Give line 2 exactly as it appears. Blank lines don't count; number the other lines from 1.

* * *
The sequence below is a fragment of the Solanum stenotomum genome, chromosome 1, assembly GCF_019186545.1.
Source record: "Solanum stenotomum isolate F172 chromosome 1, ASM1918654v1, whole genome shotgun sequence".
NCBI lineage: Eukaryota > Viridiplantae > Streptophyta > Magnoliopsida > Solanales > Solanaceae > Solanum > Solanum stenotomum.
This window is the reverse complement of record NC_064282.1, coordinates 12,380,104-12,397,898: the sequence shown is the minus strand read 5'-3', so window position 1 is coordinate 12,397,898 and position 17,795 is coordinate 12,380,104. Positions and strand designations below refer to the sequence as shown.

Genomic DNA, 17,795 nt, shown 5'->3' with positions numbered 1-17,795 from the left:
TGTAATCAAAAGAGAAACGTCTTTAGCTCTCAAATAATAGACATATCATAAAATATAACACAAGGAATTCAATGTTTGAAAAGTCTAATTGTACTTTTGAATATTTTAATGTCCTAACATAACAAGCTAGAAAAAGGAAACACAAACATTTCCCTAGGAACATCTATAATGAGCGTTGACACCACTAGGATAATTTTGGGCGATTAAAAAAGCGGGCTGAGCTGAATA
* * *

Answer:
Source record: "Solanum stenotomum isolate F172 chromosome 1, ASM1918654v1, whole genome shotgun sequence".